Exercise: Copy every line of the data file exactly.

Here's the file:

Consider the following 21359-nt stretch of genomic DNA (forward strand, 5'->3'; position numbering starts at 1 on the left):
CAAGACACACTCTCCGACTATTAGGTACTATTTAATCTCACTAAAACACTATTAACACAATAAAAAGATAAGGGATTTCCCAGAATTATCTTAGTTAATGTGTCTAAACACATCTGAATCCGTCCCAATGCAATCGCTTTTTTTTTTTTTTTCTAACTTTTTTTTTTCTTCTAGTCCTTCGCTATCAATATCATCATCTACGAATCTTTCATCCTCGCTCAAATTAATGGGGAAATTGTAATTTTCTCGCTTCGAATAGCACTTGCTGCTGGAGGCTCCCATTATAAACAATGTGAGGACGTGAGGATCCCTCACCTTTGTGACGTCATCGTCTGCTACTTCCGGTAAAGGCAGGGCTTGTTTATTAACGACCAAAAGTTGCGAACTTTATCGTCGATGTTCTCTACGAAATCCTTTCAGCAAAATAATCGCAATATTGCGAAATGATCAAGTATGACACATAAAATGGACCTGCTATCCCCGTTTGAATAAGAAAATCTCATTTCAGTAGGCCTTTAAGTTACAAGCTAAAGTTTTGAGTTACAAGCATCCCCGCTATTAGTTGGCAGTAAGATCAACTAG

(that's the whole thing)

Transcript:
Consider the following 21359-nt stretch of genomic DNA (forward strand, 5'->3'; position numbering starts at 1 on the left):
CAAGACACACTCTCCGACTATTAGGTACTATTTAATCTCACTAAAACACTATTAACACAATAAAAAGATAAGGGATTTCCCAGAATTATCTTAGTTAATGTGTCTAAACACATCTGAATCCGTCCCAATGCAATCGCTTTTTTTTTTTTTTTCTAACTTTTTTTTTTCTTCTAGTCCTTCGCTATCAATATCATCATCTACGAATCTTTCATCCTCGCTCAAATTAATGGGGAAATTGTAATTTTCTCGCTTCGAATAGCACTTGCTGCTGGAGGCTCCCATTATAAACAATGTGAGGACGTGAGGATCCCTCACCTTTGTGACGTCATCGTCTGCTACTTCCGGTAAAGGCAGGGCTTGTTTATTAACGACCAAAAGTTGCGAACTTTATCGTCGATGTTCTCTACGAAATCCTTTCAGCAAAATAATCGCAATATTGCGAAATGATCAAGTATGACACATAAAATGGACCTGCTATCCCCGTTTGAATAAGAAAATCTCATTTCAGTAGGCCTTTAAGTTACAAGCTAAAGTTTTGAGTTACAAGCATCCCCGCTATTAGTTGGCAGTAAGATCAACTAG